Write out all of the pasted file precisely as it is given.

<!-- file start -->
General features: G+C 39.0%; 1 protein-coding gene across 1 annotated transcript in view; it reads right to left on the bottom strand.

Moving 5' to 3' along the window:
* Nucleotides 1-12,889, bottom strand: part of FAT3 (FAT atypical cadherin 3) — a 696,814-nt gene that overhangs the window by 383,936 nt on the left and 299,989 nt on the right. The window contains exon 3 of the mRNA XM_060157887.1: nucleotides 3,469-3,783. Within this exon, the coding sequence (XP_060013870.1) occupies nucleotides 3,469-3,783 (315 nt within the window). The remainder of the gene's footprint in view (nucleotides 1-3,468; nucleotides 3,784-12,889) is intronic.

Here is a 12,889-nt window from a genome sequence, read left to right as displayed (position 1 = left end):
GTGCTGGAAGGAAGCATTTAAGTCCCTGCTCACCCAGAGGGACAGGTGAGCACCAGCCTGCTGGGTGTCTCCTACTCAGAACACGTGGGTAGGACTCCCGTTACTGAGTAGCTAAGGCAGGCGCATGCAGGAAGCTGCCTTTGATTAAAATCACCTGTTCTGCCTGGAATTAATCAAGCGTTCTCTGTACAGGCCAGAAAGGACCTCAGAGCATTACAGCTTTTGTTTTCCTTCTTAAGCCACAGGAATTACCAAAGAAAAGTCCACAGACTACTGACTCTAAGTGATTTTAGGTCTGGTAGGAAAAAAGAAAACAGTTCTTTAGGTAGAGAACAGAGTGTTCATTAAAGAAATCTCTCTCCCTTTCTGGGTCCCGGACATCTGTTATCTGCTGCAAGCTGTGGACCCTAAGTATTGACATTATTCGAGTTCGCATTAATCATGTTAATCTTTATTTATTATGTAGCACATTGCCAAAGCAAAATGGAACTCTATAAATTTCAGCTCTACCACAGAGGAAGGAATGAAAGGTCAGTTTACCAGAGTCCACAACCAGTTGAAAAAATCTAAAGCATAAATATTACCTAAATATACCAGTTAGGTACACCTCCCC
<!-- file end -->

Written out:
General features: G+C 39.0%; 1 protein-coding gene across 1 annotated transcript in view; it reads right to left on the bottom strand.

Moving 5' to 3' along the window:
* Nucleotides 1-12,889, bottom strand: part of FAT3 (FAT atypical cadherin 3) — a 696,814-nt gene that overhangs the window by 383,936 nt on the left and 299,989 nt on the right. The window contains exon 3 of the mRNA XM_060157887.1: nucleotides 3,469-3,783. Within this exon, the coding sequence (XP_060013870.1) occupies nucleotides 3,469-3,783 (315 nt within the window). The remainder of the gene's footprint in view (nucleotides 1-3,468; nucleotides 3,784-12,889) is intronic.

Here is a 12,889-nt window from a genome sequence, read left to right as displayed (position 1 = left end):
GTGCTGGAAGGAAGCATTTAAGTCCCTGCTCACCCAGAGGGACAGGTGAGCACCAGCCTGCTGGGTGTCTCCTACTCAGAACACGTGGGTAGGACTCCCGTTACTGAGTAGCTAAGGCAGGCGCATGCAGGAAGCTGCCTTTGATTAAAATCACCTGTTCTGCCTGGAATTAATCAAGCGTTCTCTGTACAGGCCAGAAAGGACCTCAGAGCATTACAGCTTTTGTTTTCCTTCTTAAGCCACAGGAATTACCAAAGAAAAGTCCACAGACTACTGACTCTAAGTGATTTTAGGTCTGGTAGGAAAAAAGAAAACAGTTCTTTAGGTAGAGAACAGAGTGTTCATTAAAGAAATCTCTCTCCCTTTCTGGGTCCCGGACATCTGTTATCTGCTGCAAGCTGTGGACCCTAAGTATTGACATTATTCGAGTTCGCATTAATCATGTTAATCTTTATTTATTATGTAGCACATTGCCAAAGCAAAATGGAACTCTATAAATTTCAGCTCTACCACAGAGGAAGGAATGAAAGGTCAGTTTACCAGAGTCCACAACCAGTTGAAAAAATCTAAAGCATAAATATTACCTAAATATACCAGTTAGGTACACCTCCCC